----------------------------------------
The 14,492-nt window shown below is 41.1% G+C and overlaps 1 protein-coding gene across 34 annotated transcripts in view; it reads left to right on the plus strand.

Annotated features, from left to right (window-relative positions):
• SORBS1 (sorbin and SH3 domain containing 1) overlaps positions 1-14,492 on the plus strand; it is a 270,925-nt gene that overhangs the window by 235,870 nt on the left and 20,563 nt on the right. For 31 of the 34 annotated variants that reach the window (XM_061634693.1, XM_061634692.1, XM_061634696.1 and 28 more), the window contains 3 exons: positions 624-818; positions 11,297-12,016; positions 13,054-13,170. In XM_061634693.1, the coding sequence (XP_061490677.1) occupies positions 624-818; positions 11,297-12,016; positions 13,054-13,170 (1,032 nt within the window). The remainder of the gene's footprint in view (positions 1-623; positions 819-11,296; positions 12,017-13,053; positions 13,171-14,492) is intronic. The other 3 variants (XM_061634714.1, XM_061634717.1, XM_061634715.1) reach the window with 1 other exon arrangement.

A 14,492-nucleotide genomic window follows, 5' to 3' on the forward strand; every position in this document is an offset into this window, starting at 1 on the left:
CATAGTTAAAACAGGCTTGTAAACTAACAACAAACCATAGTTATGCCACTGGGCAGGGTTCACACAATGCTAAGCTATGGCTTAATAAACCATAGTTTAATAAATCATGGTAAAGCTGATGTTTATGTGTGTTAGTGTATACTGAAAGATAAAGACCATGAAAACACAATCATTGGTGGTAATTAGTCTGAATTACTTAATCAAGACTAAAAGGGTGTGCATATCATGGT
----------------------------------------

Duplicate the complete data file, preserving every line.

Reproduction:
The 14,492-nt window shown below is 41.1% G+C and overlaps 1 protein-coding gene across 34 annotated transcripts in view; it reads left to right on the plus strand.

Annotated features, from left to right (window-relative positions):
• SORBS1 (sorbin and SH3 domain containing 1) overlaps positions 1-14,492 on the plus strand; it is a 270,925-nt gene that overhangs the window by 235,870 nt on the left and 20,563 nt on the right. For 31 of the 34 annotated variants that reach the window (XM_061634693.1, XM_061634692.1, XM_061634696.1 and 28 more), the window contains 3 exons: positions 624-818; positions 11,297-12,016; positions 13,054-13,170. In XM_061634693.1, the coding sequence (XP_061490677.1) occupies positions 624-818; positions 11,297-12,016; positions 13,054-13,170 (1,032 nt within the window). The remainder of the gene's footprint in view (positions 1-623; positions 819-11,296; positions 12,017-13,053; positions 13,171-14,492) is intronic. The other 3 variants (XM_061634714.1, XM_061634717.1, XM_061634715.1) reach the window with 1 other exon arrangement.

A 14,492-nucleotide genomic window follows, 5' to 3' on the forward strand; every position in this document is an offset into this window, starting at 1 on the left:
CATAGTTAAAACAGGCTTGTAAACTAACAACAAACCATAGTTATGCCACTGGGCAGGGTTCACACAATGCTAAGCTATGGCTTAATAAACCATAGTTTAATAAATCATGGTAAAGCTGATGTTTATGTGTGTTAGTGTATACTGAAAGATAAAGACCATGAAAACACAATCATTGGTGGTAATTAGTCTGAATTACTTAATCAAGACTAAAAGGGTGTGCATATCATGGT